Bale's future is uncertain for the time being, but such a record must have club officials contemplating keeping him around for another year.

Erling Haaland and Romelu Lukaku appear to be the top forwards on English clubs' shopping lists this off-season.

But Bayern Munich forward Robert Lewandowski may enter the frame amid rumours about his future.

Manchester City and Chelsea are known to be eager to bolster their attacking options and have the funds to finance a major move.

 

TOP STORY – ENGLAND ON LEWANDOWSKI'S RADAR

SportBild reports that Robert Lewandowski's likely next destination will be the English Premier League, if Bayern Munich opt to sell their Polish forward.

The report claims that Lewandowski's agent Pini Zahavi is trying to put pressure on Bayern for a lucrative contract extension or to sell him to one of England's financially powerful clubs.

Lewandowski still has two years to run on his Bayern contract and the Bavarians are believed to not be ready to negotiate.

 

ROUND-UP

- Fabrizio Romano claims that Romelu Lukaku is not planning to leave Inter amid interest from Manchester City, Chelsea, Real Madrid and Barcelona, pointing to comments he made following the club's Serie A title triumph on Sunday.

- Romano also claims that Watford, who have won promotion to the Premier League, have begun talks with Inter's Ashley Young who may be available as a free agent.

- Marca reports that PSG are increasingly concerned that Neymar will not sign a contract extension with the club amid talk of a Barcelona move.

- Celtic defender Kristoffer Ajer is being tracked by Premier League club Newcastle United, claims the Daily Record.

- Tottenham are interested in Brazilian teenager Rodrigo Varanda who is currently with Corinthians, says The Sun.

Tottenham interim head coach Ryan Mason reiterated any talks between the club and loanee Gareth Bale will not take place before the end of the season following his hat-trick performance.

Bale – on loan from LaLiga giants Real Madrid – improved his scoring run to eight goals in eight Premier League games with a treble in Sunday's 4-0 rout of relegated Sheffield United.

The Wales star forward has had an indifferent campaign, having been largely under-utilised when fit by former boss Jose Mourinho, who was sacked last month.

Bale has previously indicated he will return to Madrid next season where he is contracted until mid-2022 but performances like Sunday may sway Spurs to push harder to retain him.

"I think that is a conversation at the end of the season between Gareth, the club and his parent club, our main focus and priority should be the next game," Mason said.

"It sounds a cliche but it is true. I am glad he is happy, he should be because he has another match ball to add to the collection. It was an excellent performance as well.

"I think the decision at the moment and the priority is Gareth is ready to train and he is happy in training.

"We have got another big week of training because we have got a massive game next weekend and hopefully we can have a happy Gareth next weekend."

Bale scored the seventh hat-trick of his club career, three of which have come at Tottenham (four for Madrid). The Welshman's other trebles for Spurs came against Aston Villa in December 2012 in the Premier League, and in October 2010 against Inter in the Champions League.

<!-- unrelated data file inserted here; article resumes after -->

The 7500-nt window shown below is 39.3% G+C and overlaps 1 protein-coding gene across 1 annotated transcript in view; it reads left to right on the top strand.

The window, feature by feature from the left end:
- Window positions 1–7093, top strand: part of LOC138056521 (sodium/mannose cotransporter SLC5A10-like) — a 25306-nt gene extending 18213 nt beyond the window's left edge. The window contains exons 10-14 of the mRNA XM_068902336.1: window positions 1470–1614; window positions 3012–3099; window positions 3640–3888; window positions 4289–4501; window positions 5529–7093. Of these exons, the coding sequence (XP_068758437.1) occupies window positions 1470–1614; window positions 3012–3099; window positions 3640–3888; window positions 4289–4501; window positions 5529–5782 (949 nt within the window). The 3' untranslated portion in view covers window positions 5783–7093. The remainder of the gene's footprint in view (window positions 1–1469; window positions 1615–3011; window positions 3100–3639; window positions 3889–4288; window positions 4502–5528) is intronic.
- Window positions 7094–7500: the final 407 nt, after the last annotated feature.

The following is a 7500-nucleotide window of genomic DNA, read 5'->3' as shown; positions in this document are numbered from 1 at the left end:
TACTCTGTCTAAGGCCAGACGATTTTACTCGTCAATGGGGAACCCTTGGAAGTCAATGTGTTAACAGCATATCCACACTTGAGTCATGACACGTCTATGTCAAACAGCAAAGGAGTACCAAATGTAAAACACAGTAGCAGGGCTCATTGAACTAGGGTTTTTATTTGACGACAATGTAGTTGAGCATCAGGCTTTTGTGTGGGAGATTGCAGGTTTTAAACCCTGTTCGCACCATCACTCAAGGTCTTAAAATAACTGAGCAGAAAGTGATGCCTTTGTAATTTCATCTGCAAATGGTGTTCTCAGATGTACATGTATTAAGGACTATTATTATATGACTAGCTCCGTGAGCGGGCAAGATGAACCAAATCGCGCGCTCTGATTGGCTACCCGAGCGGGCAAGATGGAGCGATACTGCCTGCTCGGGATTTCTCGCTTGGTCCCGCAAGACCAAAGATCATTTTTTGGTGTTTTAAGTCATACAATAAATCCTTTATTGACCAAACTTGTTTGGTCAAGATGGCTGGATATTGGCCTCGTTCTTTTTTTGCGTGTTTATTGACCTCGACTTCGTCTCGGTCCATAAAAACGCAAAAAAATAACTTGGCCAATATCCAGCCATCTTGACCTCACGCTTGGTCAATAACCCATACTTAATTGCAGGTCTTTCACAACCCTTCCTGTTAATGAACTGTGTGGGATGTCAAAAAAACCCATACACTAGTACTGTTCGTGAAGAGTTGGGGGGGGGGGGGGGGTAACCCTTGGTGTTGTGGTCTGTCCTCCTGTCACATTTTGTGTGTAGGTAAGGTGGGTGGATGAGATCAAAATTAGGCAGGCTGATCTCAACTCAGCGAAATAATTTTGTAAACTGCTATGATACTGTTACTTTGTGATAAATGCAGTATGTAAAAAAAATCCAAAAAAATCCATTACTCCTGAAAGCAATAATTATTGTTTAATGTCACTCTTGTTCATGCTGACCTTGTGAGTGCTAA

He became the sixth Welshman to score 50 Premier League goals, and the first since Craig Bellamy reached this total back in December 2006.

All nine of Bale's Premier League goals this season have come at the Tottenham Hotspur Stadium – the most goals by a player with 100 per cent of them coming at a single venue in the competition in 2020-21.

Mason, who is unlikely to have any say in the final decision, added he felt Bale was "outstanding" and "world class" against the Blades.

Gareth Bale says the key to his improved form is down to playing more regularly since Ryan Mason replaced Jose Mourinho as Tottenham boss.

The Wales international scored his second Premier League hat-trick, and first since December 2012, in Tottenham's routine 4-0 win over Sheffield United on Sunday.

He was a second-half substitute in last week's EFL Cup final defeat to Manchester City, but the forward has started both league games under Mason, scoring four times in total.

That compares to five goals in 14 appearances under Mourinho in the Premier League this season, just six of those being starts.

And Bale, who is due to return to parent club Real Madrid at the end of the season for the final year of his contract, is glad to be enjoying his football again.

"You have to take your chances when they come so I'm feeling good," he told Sky Sports. 

"I just needed to play games and get a run of games and I'm doing that now. I'm happy and when I'm happy I play well.

"Winning always makes everyone happy and gives a winning mentality to the dressing room. It's not going to happen overnight but I feel we're taking a step in the right direction.

"It seems a while ago since the last hat-trick so it's nice to get it, but it is more important to get the three points."

Bale's three goals against Sheffield United came from six shots in total, five of those on target as he became the sixth Welshman to reach 50 Premier League goals.

Mason, who follows Mourinho, Mauricio Pochettino and Glenn Hoddle in winning his first two Premier League games as Spurs boss, is unsure if "world class" Bale will stay on.

"That's a conversation for the end of the season," the caretaker boss told BBC Sport. "The priority and main aim now is the next game at Leeds.